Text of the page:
A modern, expanded Crow Wing Food Co-op with more retail space, healthy food options ready to eat and space for cooking classes are all part of the vision for the co-op’s Destination Downtown Business Challenge application.
The co-op points to its ability to attract dozens of daily shoppers and continue to help the revitalization of downtown Brainerd, the impetus for the business challenge.
“Through additional outreach, community education and widespread local business partnerships, we believe an expanded, modernized, health-focused CWFC can simultaneously help to improve the vitality of Downtown Brainerd and the well-being of Crow Wing County,” the business plan noted.
The Crow Wing Food Co-op was founded in 1979 and now has about 1,300 members. The co-op board noted it is one of the oldest food co-ops in the state and continues to add members, although shoppers do not have to be members.
Board member Jennifer Jacquot-DeVries prepared the application for the co-op, a cooperatively owned grocery store specializing in local, organic and allergen-free foods that directly links consumers and growers. The grocery store includes a bulk food section, allowing it to also serve as an option for those looking to cut down on packaging. The co-op sees an economic benefit from supporting multiple small, local businesses.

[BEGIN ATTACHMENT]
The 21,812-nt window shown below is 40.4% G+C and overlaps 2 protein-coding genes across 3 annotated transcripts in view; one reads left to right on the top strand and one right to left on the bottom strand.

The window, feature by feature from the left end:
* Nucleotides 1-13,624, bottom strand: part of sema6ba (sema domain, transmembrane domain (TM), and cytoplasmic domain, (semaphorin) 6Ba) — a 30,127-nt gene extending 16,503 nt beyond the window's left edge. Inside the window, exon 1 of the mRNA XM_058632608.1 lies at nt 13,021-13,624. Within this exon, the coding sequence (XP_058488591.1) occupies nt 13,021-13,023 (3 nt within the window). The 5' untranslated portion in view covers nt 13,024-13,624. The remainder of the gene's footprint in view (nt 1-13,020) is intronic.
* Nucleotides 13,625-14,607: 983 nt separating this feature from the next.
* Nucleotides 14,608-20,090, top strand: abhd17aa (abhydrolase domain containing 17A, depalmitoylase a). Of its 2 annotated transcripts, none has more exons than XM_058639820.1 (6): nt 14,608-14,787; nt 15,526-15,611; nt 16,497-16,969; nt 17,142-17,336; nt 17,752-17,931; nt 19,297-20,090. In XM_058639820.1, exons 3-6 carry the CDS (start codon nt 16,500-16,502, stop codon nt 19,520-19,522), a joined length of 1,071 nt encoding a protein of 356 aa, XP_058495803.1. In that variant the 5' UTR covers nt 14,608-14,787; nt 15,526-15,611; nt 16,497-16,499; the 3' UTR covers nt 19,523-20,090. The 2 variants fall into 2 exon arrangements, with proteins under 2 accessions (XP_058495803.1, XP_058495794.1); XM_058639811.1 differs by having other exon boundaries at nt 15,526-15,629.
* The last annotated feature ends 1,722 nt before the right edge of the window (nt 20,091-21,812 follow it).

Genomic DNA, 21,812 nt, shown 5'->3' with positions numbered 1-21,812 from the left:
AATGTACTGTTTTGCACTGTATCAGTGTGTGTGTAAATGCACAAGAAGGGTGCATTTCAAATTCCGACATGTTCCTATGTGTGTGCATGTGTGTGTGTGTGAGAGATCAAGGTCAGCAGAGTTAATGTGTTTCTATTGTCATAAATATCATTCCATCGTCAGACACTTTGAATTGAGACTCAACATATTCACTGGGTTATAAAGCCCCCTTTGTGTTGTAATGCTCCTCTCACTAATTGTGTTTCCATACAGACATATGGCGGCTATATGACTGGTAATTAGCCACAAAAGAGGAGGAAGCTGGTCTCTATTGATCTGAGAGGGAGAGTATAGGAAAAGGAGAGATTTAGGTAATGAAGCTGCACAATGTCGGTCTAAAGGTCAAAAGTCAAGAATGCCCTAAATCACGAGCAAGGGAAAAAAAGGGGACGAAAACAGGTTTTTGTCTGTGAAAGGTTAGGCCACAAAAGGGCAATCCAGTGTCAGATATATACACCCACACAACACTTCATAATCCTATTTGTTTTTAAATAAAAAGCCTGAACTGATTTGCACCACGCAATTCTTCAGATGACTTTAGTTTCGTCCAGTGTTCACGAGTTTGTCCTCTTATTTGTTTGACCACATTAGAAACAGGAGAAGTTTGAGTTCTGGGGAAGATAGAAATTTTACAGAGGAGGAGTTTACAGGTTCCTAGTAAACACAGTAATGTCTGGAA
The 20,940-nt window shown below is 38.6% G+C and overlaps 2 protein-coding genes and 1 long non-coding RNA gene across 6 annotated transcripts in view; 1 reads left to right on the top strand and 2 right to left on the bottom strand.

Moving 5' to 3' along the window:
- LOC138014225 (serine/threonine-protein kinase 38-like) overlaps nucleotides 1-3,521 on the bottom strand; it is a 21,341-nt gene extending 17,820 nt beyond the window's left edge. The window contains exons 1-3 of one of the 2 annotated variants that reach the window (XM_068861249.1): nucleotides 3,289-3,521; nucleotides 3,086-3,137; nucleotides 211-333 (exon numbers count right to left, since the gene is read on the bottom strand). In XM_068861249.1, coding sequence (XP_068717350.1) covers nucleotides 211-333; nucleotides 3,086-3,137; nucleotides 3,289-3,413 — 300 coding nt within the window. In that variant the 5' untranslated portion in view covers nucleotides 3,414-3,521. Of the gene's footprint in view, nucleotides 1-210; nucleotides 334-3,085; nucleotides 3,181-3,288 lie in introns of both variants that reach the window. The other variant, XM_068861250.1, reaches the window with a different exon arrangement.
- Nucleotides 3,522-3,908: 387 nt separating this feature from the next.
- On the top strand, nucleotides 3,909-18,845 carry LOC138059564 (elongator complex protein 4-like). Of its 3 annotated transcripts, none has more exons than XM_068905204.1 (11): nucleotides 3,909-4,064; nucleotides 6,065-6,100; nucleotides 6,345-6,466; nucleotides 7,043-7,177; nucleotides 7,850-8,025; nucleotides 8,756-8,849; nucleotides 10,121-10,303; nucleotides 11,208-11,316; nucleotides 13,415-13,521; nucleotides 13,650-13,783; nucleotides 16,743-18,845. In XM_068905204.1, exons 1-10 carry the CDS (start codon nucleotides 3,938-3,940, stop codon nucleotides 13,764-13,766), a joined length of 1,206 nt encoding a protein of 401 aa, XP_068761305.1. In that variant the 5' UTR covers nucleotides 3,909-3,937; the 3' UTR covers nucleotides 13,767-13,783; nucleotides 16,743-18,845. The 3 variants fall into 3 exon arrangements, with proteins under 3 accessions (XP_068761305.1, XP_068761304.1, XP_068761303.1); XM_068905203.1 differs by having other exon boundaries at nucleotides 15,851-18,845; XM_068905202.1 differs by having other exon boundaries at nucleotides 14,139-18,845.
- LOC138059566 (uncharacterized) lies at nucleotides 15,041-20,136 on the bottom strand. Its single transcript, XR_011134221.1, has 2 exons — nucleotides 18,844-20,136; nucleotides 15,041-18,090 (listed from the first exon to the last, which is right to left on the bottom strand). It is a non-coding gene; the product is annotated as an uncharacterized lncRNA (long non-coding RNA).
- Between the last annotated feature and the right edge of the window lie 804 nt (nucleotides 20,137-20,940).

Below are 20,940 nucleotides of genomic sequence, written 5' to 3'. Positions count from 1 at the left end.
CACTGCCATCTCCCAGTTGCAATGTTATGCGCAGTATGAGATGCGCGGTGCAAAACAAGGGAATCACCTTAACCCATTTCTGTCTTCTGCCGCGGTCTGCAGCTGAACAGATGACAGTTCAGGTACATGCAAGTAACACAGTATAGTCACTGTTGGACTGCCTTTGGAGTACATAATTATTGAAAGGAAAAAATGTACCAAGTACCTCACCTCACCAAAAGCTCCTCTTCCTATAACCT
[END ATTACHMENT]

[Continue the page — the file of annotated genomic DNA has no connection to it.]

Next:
The co-op proposes to expand its retail space, prioritize pastured meats, organic products and locally grown produce. It would include a mini cafe and smoothie bar to provide more options for quick, prepared food and beverages and healthy choices made more convenient as grab and go and ready to eat -- sandwiches, salads, soups, coffee.
Jacquot-DeVries wrote the current leadership envisions an expanded co-op with retail space offering a greater variety of food could build on its existing customer base and membership offering pastured meats, organic products and locally raised produce. Creating the deli is something the co-op notes that members have long desired.
“Additionally, aiming to support the growth of more local food production businesses, CWFC will work toward the long-term goal of building a full, certified, rentable commercial kitchen, as well as a community education space to offer classes on cooking with whole, nutritious foods and developing healthier eating habits.”
Jacquot-DeVries also pointed to providing a grocery store with locally grown food in a downtown neighborhood where people could walk or bike to as well. She said the co-op currently has between 40-90 shoppers per day on average.
“Buying local food is a powerful act,” Jacquot-DeVries said.
While shoppers don’t have to be members, there are incentives for members. The co-op operates at cost so any excess profits can go back to members.
Jacquot-DeVries said the co-op’s strength comes in its history of 40 years in the community. Jacquot-DeVries said she sees opportunities with partnerships such as Crow Wing Energized, the grassroots group aimed at creating a healthier community. Other potential partnerships include local schools and education opportunities looking at how to cook good healthy food and prepare quick, delicious, and easy snacks, Jacquot-DeVries said.
“I’m excited about this opportunity,” she said.